America, America!

Don’t get me wrong: I am not about to burst into song. 

Being in the land of POTUS 45 (I have sworn not to utter the name of the current president–it’s personal), I must wonder what is going on. I arrived in what must be called ‘Little somewhere Latin America’ yesterday morning, and my brain was racing, as it always does when I get to Miami. All I heard was Spanish, and when I had a question to ask of the American Airlines bag handler, the only language he seemed to understand well was Spanish, not English. So, my first head spinner was ‘Why are the United States of America not listed as a bilingual country?’ Did those Americans who voted to ‘make America great again’ have Florida on their radar? Of course, the Spanish-English bilingual case makes sense in Florida, but not everywhere. It also could make sense in the Greater Washington (DC) area, but then, with the current tenant at 1600 Pennsylvania Avenue, that would not go down well, I think. Then again, given he has a great love for Mar a Lago…

Having negotiated the southern tip, I was in the vicinity of the Washington Monument and the Pentagon, doing a quick spot of shopping before heading out to my new lodgings for the next few days. I really needed to check on the status of my Costco account, and get my daughter onto it, as she lives within hailing distance of their stores. As I went through preliminary chit chat about the account, I muttered “Now that I’m here, I can use this card”, meaning it’s much easier to use US credit cards in the USA. One of the two black ladies helping me replied “Now, don’t go there!” I really had no idea where ‘there’ was, so I asked. I never got a clear answer, but I did manage to joke about a few things, including how ‘we’ were doing in the Land of Uncle Sam (if not Uncle Ben). All ended well: I got my card account renewed; my daughter was added to it; one of ladies told me how she had loved visiting Jamaica–Negril (‘Knee Grill’) and Montego (‘Mount Ego’) Bay. I thanked her deeply for having supported my people, and off we went to add to US GDP.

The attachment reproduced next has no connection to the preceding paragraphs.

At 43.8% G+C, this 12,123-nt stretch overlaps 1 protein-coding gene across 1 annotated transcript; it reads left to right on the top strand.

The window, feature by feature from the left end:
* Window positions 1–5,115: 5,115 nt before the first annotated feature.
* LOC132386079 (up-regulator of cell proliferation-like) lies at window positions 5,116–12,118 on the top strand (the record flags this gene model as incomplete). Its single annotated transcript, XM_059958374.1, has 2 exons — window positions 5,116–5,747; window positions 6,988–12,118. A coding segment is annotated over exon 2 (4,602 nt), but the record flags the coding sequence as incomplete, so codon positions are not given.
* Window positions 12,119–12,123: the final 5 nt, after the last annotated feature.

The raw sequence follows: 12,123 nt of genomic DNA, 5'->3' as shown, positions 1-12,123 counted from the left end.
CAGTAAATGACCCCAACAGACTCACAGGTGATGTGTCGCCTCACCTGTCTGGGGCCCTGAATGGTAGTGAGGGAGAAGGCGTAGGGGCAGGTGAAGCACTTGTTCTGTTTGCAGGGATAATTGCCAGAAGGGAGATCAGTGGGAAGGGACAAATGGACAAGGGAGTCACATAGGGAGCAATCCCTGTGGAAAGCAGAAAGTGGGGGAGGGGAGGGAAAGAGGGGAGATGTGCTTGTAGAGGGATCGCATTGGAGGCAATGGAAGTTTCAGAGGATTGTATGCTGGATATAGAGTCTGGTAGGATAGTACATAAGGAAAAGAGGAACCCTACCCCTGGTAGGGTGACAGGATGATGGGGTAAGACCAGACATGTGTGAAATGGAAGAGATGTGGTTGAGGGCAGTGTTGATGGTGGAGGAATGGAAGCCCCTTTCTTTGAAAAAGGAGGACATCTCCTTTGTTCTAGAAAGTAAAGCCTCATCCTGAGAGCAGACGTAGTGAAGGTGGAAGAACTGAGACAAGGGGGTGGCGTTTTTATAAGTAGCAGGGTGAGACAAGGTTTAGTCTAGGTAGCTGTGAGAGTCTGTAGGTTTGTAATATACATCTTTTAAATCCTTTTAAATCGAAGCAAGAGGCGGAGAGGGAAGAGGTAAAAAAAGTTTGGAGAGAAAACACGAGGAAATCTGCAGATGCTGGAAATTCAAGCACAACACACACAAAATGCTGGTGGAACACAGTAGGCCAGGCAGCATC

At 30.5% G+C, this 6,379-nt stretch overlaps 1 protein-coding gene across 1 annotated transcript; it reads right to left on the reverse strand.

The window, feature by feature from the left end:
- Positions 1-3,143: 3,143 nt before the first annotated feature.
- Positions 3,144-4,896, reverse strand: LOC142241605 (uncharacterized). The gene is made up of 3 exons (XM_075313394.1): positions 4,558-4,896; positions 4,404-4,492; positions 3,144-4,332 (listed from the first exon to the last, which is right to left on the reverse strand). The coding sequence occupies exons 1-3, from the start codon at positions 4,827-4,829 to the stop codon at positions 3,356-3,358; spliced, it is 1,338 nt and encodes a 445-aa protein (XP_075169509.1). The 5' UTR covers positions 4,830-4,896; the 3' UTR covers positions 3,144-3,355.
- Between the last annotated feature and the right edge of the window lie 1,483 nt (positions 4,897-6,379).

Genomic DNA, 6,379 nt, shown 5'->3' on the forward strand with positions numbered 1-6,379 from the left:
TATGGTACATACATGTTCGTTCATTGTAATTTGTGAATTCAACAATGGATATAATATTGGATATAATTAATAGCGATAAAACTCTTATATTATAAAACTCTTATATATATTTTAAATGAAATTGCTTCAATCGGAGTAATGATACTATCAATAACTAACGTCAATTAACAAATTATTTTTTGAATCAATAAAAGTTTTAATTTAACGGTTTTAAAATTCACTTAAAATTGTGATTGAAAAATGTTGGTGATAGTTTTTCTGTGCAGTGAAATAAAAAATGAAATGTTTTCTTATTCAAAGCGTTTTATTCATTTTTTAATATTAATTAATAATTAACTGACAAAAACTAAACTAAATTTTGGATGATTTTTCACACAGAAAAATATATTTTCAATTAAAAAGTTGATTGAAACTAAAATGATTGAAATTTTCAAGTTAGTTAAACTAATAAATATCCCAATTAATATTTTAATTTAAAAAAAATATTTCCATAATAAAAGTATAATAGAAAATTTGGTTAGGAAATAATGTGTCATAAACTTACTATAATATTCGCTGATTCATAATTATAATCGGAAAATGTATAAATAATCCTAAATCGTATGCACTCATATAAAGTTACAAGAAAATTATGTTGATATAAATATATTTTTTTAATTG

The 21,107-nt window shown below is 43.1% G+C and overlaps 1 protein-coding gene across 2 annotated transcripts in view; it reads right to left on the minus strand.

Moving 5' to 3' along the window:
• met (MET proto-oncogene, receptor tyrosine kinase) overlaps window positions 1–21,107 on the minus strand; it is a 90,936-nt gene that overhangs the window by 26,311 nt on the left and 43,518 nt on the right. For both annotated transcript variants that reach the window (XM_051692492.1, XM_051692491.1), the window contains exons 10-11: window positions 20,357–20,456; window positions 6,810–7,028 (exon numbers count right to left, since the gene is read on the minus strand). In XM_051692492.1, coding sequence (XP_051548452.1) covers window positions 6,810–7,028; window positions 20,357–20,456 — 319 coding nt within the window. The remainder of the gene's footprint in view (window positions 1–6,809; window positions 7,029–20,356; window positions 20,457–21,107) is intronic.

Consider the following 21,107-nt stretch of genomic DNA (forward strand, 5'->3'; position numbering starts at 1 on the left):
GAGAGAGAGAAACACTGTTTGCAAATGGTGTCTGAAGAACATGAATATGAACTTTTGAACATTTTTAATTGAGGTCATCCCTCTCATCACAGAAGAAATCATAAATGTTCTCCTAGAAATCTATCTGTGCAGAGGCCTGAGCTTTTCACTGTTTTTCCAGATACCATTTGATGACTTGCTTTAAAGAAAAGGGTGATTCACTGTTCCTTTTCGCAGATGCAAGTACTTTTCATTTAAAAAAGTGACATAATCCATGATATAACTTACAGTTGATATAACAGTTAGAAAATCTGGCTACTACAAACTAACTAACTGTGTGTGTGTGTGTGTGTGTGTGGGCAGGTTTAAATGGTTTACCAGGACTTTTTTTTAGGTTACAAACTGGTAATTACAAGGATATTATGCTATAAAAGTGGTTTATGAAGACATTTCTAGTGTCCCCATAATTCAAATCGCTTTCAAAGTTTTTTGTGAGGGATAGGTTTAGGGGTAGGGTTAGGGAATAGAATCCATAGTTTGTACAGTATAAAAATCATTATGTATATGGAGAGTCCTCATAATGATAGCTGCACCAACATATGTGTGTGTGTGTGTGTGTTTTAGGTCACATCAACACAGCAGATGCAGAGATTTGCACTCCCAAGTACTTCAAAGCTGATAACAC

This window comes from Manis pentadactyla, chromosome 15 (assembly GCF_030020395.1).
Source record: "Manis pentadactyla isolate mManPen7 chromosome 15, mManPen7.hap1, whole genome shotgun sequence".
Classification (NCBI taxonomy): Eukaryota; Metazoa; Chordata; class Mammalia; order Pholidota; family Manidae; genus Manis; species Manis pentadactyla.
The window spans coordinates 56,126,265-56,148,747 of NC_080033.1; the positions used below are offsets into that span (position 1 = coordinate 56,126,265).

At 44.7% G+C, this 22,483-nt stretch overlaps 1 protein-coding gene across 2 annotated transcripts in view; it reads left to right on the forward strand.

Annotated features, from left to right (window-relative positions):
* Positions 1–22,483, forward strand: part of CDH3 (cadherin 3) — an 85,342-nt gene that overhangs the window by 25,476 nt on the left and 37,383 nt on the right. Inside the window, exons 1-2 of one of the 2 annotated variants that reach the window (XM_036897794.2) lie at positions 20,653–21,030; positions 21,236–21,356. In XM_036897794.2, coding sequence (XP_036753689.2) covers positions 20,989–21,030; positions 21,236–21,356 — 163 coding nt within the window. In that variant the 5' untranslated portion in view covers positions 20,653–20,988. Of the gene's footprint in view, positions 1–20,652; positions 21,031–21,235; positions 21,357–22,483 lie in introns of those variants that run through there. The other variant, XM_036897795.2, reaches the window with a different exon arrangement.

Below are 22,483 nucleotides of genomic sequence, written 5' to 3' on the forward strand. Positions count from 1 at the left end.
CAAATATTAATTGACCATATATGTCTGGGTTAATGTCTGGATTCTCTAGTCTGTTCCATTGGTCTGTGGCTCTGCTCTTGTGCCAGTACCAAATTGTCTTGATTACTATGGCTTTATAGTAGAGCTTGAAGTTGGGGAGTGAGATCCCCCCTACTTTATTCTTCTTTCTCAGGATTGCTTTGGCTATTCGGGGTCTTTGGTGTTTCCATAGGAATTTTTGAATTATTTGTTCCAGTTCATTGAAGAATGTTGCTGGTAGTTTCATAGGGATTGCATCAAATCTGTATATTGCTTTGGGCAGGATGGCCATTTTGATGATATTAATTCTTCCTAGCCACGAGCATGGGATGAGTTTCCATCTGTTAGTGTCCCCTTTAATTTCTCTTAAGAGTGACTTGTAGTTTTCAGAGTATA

Costco is great, though it’s not an unmitigated bargain hunter’s paradise. As my eldest said, if you are single, the minimum quantities can sometimes overface you. But, she managed to buy wisely as she clutched two bottles of Malbec. I got things that some of my Jamaican family appreciate, like a few kilo+/2.5 pound tubs of mixed nuts and razors and/or blades in bulk. Have to figure out the weight for the return trip. Duty visit done, we could head to my child’s home, along the ‘freeway’, which is often clogged even on days when most people are not heading to work or school. Many have ‘high occupancy vehicle’ (HOV) lanes, to encourage ride-sharing, or express lanes to help those, who want to pay, speedily on their way. It’s a lot to undersand if you’re not local, and though I know the area, I was bemused by the plethora of information not he road about how to get there from her and what you had to pay.